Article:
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Picks and Pans Review: A League of Their Own

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Geena Davis, Madonna, Lori Petty, Tom Hanks

If the All American Girls Professional Baseball League (AAGPBL), the real 1940s women’s baseball league that inspired this film, was as dull as its fictionalized reincarnation, it’s no wonder that so few people have heard of it.

Despite its high-profile cast and director—Penny (Awakenings) Marshall—and the irresistible story of a women’s league formed in four small Midwestern cities to compensate for the fading major leagues depleted of players because of World War II, the movie drones along uninvolvingly, as if it were erecting a monument, not telling a story.

One’s enjoyment of the movie is further diminished by the fact that, while the movie is based on the experiences of AAGPBL veterans Marge Maxwell and her sister Helen St. Aubin (the mother of current Houston Astro Casey Candaele), Marshall and writers Lowell Ganz and Babaloo Mandel show little understanding of baseball. Most of the film is shot, for instance, in extreme close-up, which prevents Marshall from getting the perspective to display the balletic qualities of the sport or the athletic abilities of her stars. (Madonna et al. were coached by former University of Southern California baseball coach Rod Dedeaux.)

Nobody appears really devoted to baseball, but Davis is the most convincing athlete in the group, while Madonna, who is otherwise vivacious and winning, doesn’t even run very well. Petty (Point Break), as Davis’s resentful sister in the film’s dominant sibling-rivalry subplot, emotes better than she pitches. First-timer Rosie O’Donnell, blaring a lot of her lines and mumbling many others, projects a characteristically off-putting loud-mouth/mush-mouth style as the third basewoman who is Madonna‘s most sympathetic pal.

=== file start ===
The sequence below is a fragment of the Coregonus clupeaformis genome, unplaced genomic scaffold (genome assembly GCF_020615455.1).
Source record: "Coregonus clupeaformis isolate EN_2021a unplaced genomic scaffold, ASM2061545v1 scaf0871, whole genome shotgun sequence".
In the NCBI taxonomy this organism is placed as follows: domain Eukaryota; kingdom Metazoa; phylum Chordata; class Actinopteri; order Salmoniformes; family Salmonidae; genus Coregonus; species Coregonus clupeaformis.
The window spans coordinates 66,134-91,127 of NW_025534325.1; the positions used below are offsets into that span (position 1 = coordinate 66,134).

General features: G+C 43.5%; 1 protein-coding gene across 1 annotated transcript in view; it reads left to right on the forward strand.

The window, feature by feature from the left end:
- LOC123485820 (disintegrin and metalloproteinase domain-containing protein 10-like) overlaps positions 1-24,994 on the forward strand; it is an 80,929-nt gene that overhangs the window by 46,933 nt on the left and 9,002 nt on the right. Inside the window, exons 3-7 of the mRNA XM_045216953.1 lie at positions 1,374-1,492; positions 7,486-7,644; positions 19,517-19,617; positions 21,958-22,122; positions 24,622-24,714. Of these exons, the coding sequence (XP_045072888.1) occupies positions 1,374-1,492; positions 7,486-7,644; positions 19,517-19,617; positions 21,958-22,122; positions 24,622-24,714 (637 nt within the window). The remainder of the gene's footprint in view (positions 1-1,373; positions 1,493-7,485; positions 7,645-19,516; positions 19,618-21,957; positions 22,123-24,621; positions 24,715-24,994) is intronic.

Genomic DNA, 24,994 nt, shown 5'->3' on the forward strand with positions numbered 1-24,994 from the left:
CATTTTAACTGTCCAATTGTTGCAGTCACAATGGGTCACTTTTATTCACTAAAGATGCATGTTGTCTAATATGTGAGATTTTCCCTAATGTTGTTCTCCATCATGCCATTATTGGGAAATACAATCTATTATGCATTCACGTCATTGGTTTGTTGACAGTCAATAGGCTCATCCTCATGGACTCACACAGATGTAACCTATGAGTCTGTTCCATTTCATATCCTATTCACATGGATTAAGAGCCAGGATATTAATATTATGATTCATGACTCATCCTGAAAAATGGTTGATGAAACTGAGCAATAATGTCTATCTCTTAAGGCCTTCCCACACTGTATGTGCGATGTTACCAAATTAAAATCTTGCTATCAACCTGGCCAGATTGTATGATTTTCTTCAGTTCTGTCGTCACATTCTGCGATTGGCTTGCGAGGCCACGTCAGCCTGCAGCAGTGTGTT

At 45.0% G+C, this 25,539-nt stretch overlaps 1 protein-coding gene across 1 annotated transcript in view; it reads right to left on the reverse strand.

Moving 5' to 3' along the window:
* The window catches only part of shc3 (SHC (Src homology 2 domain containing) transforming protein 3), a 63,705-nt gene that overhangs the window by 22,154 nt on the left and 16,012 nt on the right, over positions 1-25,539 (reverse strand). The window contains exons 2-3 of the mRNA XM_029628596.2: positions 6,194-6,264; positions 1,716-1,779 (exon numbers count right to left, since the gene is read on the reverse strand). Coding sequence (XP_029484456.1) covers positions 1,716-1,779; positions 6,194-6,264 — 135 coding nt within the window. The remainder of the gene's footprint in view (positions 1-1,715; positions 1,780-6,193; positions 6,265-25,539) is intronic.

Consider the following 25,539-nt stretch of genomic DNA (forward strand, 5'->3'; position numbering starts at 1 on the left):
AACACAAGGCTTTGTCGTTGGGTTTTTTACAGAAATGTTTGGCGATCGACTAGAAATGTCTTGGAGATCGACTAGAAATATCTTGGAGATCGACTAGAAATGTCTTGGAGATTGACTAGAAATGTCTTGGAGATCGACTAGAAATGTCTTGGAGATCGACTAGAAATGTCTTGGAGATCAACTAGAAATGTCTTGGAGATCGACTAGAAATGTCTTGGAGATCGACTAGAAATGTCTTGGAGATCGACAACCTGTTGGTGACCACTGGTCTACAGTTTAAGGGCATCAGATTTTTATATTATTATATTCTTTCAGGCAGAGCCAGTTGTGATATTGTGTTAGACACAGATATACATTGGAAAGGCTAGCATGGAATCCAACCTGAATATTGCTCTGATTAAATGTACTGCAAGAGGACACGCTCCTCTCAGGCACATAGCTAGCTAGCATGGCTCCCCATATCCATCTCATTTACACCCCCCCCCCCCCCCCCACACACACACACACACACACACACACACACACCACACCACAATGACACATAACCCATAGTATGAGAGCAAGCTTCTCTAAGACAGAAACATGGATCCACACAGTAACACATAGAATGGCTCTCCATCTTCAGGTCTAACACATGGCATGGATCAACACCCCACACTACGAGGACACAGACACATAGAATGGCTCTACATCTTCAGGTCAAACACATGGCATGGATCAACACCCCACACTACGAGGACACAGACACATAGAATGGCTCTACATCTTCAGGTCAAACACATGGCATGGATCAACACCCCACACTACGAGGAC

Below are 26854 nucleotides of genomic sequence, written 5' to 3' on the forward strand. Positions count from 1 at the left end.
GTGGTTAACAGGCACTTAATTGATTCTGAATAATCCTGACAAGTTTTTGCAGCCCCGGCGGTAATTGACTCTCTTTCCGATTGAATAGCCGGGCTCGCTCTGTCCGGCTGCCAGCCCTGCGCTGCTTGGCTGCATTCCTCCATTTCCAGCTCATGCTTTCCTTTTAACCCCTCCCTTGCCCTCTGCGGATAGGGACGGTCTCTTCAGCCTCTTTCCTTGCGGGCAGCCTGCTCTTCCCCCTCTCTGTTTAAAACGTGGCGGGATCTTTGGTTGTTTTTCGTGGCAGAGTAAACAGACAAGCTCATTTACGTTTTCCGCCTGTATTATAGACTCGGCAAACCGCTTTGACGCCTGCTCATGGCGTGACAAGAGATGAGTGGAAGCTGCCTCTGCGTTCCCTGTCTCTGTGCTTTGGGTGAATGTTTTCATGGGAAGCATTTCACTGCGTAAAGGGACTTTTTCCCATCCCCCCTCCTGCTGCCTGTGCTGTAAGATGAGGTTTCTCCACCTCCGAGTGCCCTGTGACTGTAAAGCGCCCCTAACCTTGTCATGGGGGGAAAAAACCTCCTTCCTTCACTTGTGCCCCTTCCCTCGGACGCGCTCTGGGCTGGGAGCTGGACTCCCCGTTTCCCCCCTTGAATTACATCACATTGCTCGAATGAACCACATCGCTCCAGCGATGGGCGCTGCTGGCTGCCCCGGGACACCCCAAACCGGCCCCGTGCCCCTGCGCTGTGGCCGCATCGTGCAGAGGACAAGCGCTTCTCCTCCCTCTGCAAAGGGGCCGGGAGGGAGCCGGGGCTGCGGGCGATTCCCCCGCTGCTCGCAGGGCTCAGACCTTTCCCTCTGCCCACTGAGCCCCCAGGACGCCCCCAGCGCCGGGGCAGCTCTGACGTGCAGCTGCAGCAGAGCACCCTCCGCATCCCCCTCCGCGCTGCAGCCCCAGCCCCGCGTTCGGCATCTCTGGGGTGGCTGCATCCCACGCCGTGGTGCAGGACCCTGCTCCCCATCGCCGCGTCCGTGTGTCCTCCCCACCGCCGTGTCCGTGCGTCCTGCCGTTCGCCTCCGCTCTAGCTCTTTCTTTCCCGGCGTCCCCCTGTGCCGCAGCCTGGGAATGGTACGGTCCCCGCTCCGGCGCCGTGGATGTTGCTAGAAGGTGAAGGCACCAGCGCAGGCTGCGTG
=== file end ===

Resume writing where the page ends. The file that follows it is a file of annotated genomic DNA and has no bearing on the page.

Hanks is his affable self as the team’s manager, a fictional former big-league slugger forced by lowly circumstances to take a job with a women’s league. He remains odd man out of the plot, though, so devoted is Marshall to the Davis-Petty feuding. (Anyone bemused by the thought of a possible Hanks-Madonna romance will wait in vain for it to transpire.)

Even the predictable Big Game finale is short on on-field drama, so with few thrills—and fewer laughs—this movie mostly succeeds in generating a desire to see the 1987 PBS documentary about the AAGPBL that first aroused Marshall and producer Elliot Abbott’s interest in the subject. (PG)